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Sunday, June 23, 2024
The Observer

Notre Dame comes up short against Louisville, looks to rebound against Georgia Tech

In Saturday’s contest against the No. 13 Louisville Cardinals, the Irish comeback attempt fell three points short and they lost 67-64.

Louisville (13-3, 4-1 ACC) had a 12-point advantage at the half that was largely because of an uncharacteristic amount of turnovers and poor shooting from the Irish (10-6, 1-4 ACC), who were 2 of 13 from beyond the arc and had a measly 24 points at the half.

The Irish looked like a completely different team on offense in the second half, however, putting up 40 points and knocking down eight three-pointers. Despite this, Louisville used a late offensive surge to secure the road win and falter the Irish comeback attempt.

Turnovers were an issue for the Irish offensively early on, as they turned the ball over four times in the first six minutes of the game. On the other side of the court, junior forward Jordan Nwora of Louisville was an issue as well, as he reached double digits early on in the first half. The Irish also struggled to finish layups at the rim, and ultimately allowing Louisville to go on a big run that resulted in as large as a 16-point lead for the Cardinals in the first half.

Nathanial George
Irish sophomore guard Prentiss Hubb charges toward the basket during Notre Dame's 75-61 win over UCLA on Dec. 14 at Purcell Pavilion.

The game was by no means over, however, as head coach Mike Brey called for a four-guard lineup to reinvigorate the Irish offense in the second half.

“I felt the four-guard lineup would get into a rhythm offensively,” Brey said. “I never felt we could play two big guys against them. ... The only way we were going to get back in it was if our guard lineup could score a little bit. And [sophomore guard] Dane [Goodwin] gave us a great lift.”

Goodwin proved to be the spark that the Irish needed. He helped the Irish to a quick 11-1 run to start the half and brought the Irish to within two at the under-16 timeout. The Irish defense also held Louisville to 0 for 5 from the field to start the half. 

“I got in one of those grooves for a little bit,” Goodwin said. “I didn’t really have it in the first half, but I got in a great flow in the second half for a while, and it eventually led us to get back in the game and take the lead for a little while.”

Out of the under-16 timeout, the three-point shooting contest began, with five threes made in a row between both teams. The final three of the run came from Irish sophomore guard Prentiss Hubb, who nailed a contested shot and cut the Cardinals’ lead to two points at 52-50.

Both teams then went stagnant on the offensive end for a few minutes before Goodwin knocked down a wide open three to give the Irish their first lead since the opening minutes at 55-53. The Irish lead grew to four with five minutes to play, but Louisville used a 7-0 run down the stretch to grab a five point lead with just over a minute to play. Louisville redshirt senior forward Dwayne Sutton made two threes in this stretch, which would prove to be the difference in the game.

“We gambled on defense on two possessions,” Brey said. ”We reached and gambled into a passing lane, and that really hurt us.”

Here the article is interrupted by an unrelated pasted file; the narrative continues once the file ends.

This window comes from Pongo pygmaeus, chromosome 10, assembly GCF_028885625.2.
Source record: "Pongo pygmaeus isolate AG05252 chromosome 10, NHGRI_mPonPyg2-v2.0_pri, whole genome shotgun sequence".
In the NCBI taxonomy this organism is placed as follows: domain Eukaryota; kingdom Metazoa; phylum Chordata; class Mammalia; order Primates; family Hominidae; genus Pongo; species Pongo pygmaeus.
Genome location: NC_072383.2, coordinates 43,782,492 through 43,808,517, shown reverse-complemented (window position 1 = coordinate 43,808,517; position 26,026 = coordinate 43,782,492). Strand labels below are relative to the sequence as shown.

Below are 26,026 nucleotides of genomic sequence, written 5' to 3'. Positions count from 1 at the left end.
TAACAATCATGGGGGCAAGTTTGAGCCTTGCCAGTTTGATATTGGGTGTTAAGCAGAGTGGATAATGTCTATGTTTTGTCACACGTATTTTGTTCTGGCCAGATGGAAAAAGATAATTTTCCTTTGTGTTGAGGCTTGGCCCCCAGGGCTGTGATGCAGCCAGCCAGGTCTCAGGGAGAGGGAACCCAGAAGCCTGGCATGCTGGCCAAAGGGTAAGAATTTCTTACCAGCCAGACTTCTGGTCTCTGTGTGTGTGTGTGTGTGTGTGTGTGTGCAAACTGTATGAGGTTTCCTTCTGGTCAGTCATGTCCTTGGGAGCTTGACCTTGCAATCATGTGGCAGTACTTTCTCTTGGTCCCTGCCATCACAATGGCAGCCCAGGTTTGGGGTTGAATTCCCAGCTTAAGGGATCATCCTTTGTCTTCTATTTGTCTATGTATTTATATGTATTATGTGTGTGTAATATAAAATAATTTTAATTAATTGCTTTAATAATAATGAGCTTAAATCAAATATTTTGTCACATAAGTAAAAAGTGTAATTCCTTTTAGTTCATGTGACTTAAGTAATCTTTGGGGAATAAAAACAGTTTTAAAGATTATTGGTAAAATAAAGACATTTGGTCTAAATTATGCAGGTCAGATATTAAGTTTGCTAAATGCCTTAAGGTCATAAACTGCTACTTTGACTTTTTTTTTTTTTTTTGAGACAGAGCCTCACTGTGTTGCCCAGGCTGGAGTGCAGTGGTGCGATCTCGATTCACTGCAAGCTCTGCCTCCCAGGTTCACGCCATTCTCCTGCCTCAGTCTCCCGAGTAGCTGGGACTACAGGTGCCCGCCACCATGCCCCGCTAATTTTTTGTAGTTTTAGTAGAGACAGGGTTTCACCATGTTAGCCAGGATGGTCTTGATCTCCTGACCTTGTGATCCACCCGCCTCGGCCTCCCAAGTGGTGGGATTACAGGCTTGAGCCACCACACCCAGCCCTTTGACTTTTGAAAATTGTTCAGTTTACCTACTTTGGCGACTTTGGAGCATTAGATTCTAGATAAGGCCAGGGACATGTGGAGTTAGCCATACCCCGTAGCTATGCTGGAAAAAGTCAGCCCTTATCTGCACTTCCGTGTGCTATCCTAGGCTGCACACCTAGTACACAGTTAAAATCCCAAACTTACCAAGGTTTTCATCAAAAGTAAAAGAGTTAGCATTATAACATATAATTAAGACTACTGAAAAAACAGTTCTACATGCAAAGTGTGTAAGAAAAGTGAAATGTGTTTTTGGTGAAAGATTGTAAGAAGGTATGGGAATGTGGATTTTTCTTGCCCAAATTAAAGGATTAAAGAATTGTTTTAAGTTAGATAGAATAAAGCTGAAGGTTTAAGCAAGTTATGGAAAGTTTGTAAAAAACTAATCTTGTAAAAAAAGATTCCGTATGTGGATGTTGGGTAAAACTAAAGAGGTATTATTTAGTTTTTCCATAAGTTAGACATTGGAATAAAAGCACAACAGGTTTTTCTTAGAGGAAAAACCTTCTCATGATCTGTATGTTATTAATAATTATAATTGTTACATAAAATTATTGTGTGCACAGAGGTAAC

The game was not over at this point, however, as the Irish got the ball, down three points with 40 seconds remaining.

But the last possession started with ball screens on the perimeter and Hubb driving to the basket, putting up a layup with 10 seconds left that hit the front of the rim.

The Irish secured an offensive rebound, but John Mooney missed a highly contested shot with a few seconds left. The Irish came up short 67-64.

Although Brey was impressed with his team’s determination for fighting back, the game will go down as yet another close, disappointing loss for the Irish who have seen late game leads slip away against Indiana and North Carolina State. Brey expects to be in more games like this and he hopes his team is up for the occasion.

“You can’t inject them with late-game confidence,” Brey said. “You have to have someone make a play a little more consistently. We have not been able to do that. I think we are going to be in this position over and over again and maybe the basketball gods will swing it the other way.”

The Irish will have a chance to rebound from their loss and pick up an important ACC road win in Atlanta this Wednesday against the Georgia Tech Yellow Jackets.

The Yellow Jackets are 8-8 on the season and 3-3 in ACC play. Their three ACC wins are all against teams that the Irish failed to beat: North Carolina State, North Carolina and Boston College. The Irish are 1-10 when playing the Yellow Jackets in Atlanta.

Brey hopes that his team can go against this historical precedence.

“We need a league win,” Brey said. “There is no question about it. The clock is ticking.”

The Irish faced the Yellow Jackets three times last year. They beat the Yellow Jackets at home and in the ACC tournament, but lost in Atlanta by a close score of 63-61.

Brey hopes to secure the road win this year by employing a game plan similar to this year’s win over UCLA. This will likely include a bigger lineup in order to handle Georgia Tech’s size. The Irish will also have to navigate the Yellow Jackets’ zone.

“We have been pretty good against zone, but they have been different this year in that they are about 50-50 between zone and man,” Brey said.

Wednesday’s game could come down to the last possession once again, and Brey hopes someone will step up.

“We’re doing some good stuff, but you have to finish it,” Brey said. ”You have to have some guys step forward. I think we have some guys because I have seen them do it.”

The game will tip Wednesday at 8:30 p.m. ET and can be watched on ACC Network.